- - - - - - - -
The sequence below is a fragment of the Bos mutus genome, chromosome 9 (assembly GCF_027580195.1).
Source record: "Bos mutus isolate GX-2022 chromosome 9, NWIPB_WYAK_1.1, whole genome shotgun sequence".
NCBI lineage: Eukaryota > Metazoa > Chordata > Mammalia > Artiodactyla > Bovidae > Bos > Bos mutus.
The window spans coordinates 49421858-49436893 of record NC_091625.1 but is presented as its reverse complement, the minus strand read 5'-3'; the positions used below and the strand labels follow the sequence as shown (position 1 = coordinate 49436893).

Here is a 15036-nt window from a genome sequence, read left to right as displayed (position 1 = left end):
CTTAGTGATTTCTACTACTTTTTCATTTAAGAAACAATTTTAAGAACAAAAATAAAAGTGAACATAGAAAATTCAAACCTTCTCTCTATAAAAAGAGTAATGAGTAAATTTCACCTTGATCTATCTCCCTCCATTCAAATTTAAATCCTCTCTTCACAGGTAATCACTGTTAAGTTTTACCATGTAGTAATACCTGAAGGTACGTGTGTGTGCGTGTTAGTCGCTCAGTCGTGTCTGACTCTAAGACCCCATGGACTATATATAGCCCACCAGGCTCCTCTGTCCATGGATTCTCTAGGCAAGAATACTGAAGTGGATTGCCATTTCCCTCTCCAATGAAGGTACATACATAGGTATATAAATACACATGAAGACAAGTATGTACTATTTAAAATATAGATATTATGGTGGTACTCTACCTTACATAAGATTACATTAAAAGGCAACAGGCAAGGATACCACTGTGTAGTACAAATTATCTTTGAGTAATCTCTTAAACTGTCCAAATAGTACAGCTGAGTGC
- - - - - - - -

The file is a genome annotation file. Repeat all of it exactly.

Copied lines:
The sequence below is a fragment of the Bos mutus genome, chromosome 9 (assembly GCF_027580195.1).
Source record: "Bos mutus isolate GX-2022 chromosome 9, NWIPB_WYAK_1.1, whole genome shotgun sequence".
NCBI lineage: Eukaryota > Metazoa > Chordata > Mammalia > Artiodactyla > Bovidae > Bos > Bos mutus.
The window spans coordinates 49421858-49436893 of record NC_091625.1 but is presented as its reverse complement, the minus strand read 5'-3'; the positions used below and the strand labels follow the sequence as shown (position 1 = coordinate 49436893).

Here is a 15036-nt window from a genome sequence, read left to right as displayed (position 1 = left end):
CTTAGTGATTTCTACTACTTTTTCATTTAAGAAACAATTTTAAGAACAAAAATAAAAGTGAACATAGAAAATTCAAACCTTCTCTCTATAAAAAGAGTAATGAGTAAATTTCACCTTGATCTATCTCCCTCCATTCAAATTTAAATCCTCTCTTCACAGGTAATCACTGTTAAGTTTTACCATGTAGTAATACCTGAAGGTACGTGTGTGTGCGTGTTAGTCGCTCAGTCGTGTCTGACTCTAAGACCCCATGGACTATATATAGCCCACCAGGCTCCTCTGTCCATGGATTCTCTAGGCAAGAATACTGAAGTGGATTGCCATTTCCCTCTCCAATGAAGGTACATACATAGGTATATAAATACACATGAAGACAAGTATGTACTATTTAAAATATAGATATTATGGTGGTACTCTACCTTACATAAGATTACATTAAAAGGCAACAGGCAAGGATACCACTGTGTAGTACAAATTATCTTTGAGTAATCTCTTAAACTGTCCAAATAGTACAGCTGAGTGC